- You can bring as much stuff as your boat can carry (fishing gear, scuba gear, you have no luggage limits)
- You can explore at your own pace - as weather and opertunities or curiosity dictate. You are not forced to move on due to hotel reservations and booked tours.
- You don't have to share the experience with a crowd.
- The constant swapping between sea and fresh water will deter bottom growth (certainly compared to leaving your boat someplace while you visit by car).
- You can see areas not accessible by car or standard tour options.
- You can catch/enjoy your fill of fresh seafood (follow regulations/limits).
- You are more likely to meet with fishermen and locals.
- You are more likely to have cool/amazing wildlife experiences (seals, sea lions, whales, dolphins, penguins, etc).
- Since you are so far south, it is relatively easy to extend the cruise and include a trip to Stewart Island (@@ See Stewart Island Tips!), and maybe even a circumnavigation of South Island?).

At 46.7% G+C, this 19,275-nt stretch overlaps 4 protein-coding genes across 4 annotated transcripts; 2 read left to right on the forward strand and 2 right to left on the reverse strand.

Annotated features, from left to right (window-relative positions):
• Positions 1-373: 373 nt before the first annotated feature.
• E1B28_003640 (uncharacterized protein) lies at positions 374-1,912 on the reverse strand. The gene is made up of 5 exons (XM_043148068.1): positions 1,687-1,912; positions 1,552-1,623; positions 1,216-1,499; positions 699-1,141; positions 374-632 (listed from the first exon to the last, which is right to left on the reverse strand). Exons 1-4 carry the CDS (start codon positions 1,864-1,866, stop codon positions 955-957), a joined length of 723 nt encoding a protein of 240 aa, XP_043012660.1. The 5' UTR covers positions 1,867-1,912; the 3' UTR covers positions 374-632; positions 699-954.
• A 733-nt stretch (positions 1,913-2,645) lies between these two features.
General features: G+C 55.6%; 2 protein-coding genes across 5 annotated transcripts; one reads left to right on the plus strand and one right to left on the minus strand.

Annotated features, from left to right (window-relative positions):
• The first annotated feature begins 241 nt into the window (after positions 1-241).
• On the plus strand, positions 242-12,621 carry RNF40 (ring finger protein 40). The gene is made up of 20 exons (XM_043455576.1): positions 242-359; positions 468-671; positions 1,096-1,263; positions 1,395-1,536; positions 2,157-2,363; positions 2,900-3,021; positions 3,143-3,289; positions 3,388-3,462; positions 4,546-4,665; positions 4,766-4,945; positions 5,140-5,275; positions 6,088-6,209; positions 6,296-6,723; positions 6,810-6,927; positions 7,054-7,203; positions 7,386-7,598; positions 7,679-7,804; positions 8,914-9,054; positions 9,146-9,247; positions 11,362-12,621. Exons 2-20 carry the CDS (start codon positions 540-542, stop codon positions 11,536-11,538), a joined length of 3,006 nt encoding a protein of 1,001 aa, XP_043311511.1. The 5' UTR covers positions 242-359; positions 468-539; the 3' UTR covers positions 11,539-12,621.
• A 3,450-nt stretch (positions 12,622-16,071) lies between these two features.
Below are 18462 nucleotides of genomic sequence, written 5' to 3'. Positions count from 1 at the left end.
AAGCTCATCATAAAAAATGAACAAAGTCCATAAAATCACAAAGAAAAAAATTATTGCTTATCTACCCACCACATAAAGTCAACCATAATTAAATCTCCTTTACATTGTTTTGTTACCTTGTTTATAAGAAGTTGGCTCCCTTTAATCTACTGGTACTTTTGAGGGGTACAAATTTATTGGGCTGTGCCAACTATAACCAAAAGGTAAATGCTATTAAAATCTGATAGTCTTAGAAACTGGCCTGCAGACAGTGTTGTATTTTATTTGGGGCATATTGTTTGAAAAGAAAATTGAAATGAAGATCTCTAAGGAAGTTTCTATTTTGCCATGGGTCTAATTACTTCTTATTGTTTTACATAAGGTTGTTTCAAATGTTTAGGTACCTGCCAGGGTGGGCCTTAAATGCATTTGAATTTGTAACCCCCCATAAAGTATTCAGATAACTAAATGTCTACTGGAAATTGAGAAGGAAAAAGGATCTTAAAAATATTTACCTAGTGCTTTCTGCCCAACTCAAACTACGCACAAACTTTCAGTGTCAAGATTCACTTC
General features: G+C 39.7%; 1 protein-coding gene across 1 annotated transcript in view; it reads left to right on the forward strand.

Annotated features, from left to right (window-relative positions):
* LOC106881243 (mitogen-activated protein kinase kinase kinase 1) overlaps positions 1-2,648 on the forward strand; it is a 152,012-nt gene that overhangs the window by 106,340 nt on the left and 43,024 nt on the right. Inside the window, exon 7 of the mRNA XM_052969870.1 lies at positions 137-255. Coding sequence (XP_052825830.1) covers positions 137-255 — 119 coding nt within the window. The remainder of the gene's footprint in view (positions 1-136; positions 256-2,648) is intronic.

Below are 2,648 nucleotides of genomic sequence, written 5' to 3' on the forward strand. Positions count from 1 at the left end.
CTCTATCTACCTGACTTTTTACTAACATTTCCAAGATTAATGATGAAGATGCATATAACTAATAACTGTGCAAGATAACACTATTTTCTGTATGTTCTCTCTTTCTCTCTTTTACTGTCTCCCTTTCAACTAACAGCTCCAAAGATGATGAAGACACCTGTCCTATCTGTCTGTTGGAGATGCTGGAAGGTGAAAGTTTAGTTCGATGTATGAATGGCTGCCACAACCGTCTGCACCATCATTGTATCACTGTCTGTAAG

- A tour with your own boat will generally take significantly longer (possible visa issues?)
- It is a long way to go - expect a little more wear on your boat.
- You can expect to add more motoring hours than normal for the distances involved.
- Sandflies at anchor and ashore can drive you crazy.
- You will miss out on all the inland highlights of the area.
- You will need space to carry your trash until you reach civilization again.
- Expect heavy rain, high winds along with some big seas and rough passages.
- Expect to be stuck waiting for a weather window from time to time. Especially for the bigger passages to and from Fiordland. We never needed to wait more than a day or so, but others have reported waiting 2 weeks!
- You need to be very self-sufficient (expect no stores, no cellphone signal, no internet, no laundry, no repairs, etc)
- Cold water temperatures (Warm clothing required, wet suit required/dry suit preferred).
- Cold air can cause condensation issues aboard.
- Foul Weather gear is required / Heating desirable/necessary.
Wish to contact us (or send updates or corrections)? We welcome any feedback: MaryanneLWebb via our gmail.com email account